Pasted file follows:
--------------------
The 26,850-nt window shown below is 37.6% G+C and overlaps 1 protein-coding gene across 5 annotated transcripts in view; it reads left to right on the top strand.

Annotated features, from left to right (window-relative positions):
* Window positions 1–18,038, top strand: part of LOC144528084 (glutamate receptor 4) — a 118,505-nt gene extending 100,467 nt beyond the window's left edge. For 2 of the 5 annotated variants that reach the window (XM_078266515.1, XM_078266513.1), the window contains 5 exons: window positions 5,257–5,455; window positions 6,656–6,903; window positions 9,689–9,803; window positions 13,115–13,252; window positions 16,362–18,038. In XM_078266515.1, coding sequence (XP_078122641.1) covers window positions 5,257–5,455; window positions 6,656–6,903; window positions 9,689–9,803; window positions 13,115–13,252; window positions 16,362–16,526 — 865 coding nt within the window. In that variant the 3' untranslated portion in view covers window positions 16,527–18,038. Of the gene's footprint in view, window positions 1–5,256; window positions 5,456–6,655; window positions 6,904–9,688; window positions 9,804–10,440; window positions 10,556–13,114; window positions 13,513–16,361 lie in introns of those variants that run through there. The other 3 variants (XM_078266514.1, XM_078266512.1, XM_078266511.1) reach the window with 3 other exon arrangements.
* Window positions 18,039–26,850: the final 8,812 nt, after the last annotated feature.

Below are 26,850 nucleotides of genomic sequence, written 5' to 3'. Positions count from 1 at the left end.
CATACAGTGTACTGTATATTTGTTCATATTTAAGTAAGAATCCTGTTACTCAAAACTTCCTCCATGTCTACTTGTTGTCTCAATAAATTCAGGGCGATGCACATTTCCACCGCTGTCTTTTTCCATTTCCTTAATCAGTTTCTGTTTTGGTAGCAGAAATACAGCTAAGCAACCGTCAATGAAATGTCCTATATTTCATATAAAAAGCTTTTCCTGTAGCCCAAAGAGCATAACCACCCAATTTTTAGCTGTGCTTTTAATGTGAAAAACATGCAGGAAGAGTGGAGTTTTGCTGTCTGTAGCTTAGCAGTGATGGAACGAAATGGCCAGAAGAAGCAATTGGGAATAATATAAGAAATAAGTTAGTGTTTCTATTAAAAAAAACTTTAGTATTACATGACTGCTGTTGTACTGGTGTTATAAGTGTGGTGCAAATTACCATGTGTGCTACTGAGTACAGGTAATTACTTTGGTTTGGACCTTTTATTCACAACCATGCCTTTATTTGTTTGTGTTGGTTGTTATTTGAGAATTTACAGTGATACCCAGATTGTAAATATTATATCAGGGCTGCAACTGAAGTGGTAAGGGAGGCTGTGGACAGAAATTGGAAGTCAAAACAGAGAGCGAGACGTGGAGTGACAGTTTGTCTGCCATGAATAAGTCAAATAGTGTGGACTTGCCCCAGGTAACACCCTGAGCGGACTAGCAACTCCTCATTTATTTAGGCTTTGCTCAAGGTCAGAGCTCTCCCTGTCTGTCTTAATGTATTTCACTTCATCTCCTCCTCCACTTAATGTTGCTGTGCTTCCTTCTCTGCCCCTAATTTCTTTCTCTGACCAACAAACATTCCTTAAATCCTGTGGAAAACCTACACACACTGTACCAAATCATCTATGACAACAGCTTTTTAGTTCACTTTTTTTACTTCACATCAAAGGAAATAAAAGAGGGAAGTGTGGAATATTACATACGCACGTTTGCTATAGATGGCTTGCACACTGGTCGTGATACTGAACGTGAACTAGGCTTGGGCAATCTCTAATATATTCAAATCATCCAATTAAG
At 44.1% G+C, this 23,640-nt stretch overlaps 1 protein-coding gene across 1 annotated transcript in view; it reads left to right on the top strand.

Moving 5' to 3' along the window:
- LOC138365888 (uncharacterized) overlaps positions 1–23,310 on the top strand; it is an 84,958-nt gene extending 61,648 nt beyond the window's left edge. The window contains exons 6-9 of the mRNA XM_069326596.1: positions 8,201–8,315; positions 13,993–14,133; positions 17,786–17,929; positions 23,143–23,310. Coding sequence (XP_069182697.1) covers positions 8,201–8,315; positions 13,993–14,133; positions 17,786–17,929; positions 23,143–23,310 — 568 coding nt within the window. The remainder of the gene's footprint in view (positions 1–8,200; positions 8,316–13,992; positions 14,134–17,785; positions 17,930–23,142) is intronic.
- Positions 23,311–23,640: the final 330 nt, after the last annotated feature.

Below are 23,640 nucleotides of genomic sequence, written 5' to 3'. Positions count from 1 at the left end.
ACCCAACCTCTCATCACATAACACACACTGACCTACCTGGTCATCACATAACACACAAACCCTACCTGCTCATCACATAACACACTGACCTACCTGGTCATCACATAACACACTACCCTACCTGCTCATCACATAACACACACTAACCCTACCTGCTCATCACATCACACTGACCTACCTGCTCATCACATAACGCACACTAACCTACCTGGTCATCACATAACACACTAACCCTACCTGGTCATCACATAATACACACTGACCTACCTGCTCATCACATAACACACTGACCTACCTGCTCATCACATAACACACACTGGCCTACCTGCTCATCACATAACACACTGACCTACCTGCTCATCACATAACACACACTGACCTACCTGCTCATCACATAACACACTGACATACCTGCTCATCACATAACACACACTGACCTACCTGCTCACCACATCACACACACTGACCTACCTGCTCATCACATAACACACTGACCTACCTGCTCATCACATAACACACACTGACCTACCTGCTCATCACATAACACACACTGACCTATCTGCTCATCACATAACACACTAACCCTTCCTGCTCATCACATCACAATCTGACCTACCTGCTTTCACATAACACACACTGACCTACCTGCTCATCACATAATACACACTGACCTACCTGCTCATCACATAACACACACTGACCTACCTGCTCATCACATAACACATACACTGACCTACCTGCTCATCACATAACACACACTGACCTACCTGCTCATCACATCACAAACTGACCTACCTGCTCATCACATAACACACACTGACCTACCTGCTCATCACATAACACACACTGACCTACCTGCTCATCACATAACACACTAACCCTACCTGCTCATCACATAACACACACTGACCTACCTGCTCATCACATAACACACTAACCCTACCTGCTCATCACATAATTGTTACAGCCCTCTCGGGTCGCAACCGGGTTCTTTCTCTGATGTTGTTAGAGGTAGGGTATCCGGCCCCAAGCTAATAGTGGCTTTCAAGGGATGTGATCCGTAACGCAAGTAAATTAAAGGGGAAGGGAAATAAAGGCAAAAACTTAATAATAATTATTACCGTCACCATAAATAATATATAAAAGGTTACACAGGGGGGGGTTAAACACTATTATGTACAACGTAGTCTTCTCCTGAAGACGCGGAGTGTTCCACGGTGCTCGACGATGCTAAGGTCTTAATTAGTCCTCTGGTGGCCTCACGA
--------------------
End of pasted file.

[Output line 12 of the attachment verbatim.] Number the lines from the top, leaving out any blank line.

ACCCAACCTCTCATCACATAACACACACTGACCTACCTGGTCATCACATAACACACAAACCCTACCTGCTCATCACATAACACACTGACCTACCTGGTCATCACATAACACACTACCCTACCTGCTCATCACATAACACACACTAACCCTACCTGCTCATCACATCACACTGACCTACCTGCTCATCACATAACGCACACTAACCTACCTGGTCATCACATAACACACTAACCCTACCTGGTCATCACATAATACACACTGACCTACCTGCTCATCACATAACACACTGACCTACCTGCTCATCACATAACACACACTGGCCTACCTGCTCATCACATAACACACTGACCTACCTGCTCATCACATAACACACACTGACCTACCTGCTCATCACATAACACACTGACATACCTGCTCATCACATAACACACACTGACCTACCTGCTCACCACATCACACACACTGACCTACCTGCTCATCACATAACACACTGACCTACCTGCTCATCACATAACACACACTGACCTACCTGCTCATCACATAACACACACTGACCTATCTGCTCATCACATAACACACTAACCCTTCCTGCTCATCACATCACAATCTGACCTACCTGCTTTCACATAACACACACTGACCTACCTGCTCATCACATAATACACACTGACCTACCTGCTCATCACATAACACACACTGACCTACCTGCTCATCACATAACACATACACTGACCTACCTGCTCATCACATAACACACACTGACCTACCTGCTCATCACATCACAAACTGACCTACCTGCTCATCACATAACACACACTGACCTACCTGCTCATCACATAACACACACTGACCTACCTGCTCATCACATAACACACTAACCCTACCTGCTCATCACATAACACACACTGACCTACCTGCTCATCACATAACACACTAACCCTACCTGCTCATCACATAATTGTTACAGCCCTCTCGGGTCGCAACCGGGTTCTTTCTCTGATGTTGTTAGAGGTAGGGTATCCGGCCCCAAGCTAATAGTGGCTTTCAAGGGATGTGATCCGTAACGCAAGTAAATTAAAGGGGAAGGGAAATAAAGGCAAAAACTTAATAATAATTATTACCGTCACCATAAATAATATATAAAAGGTTACACAGGGGGGGGTTAAACACTATTATGTACAACGTAGTCTTCTCCTGAAGACGCGGAGTGTTCCACGGTGCTCGACGATGCTAAGGTCTTAATTAGTCCTCTGGTGGCCTCACGA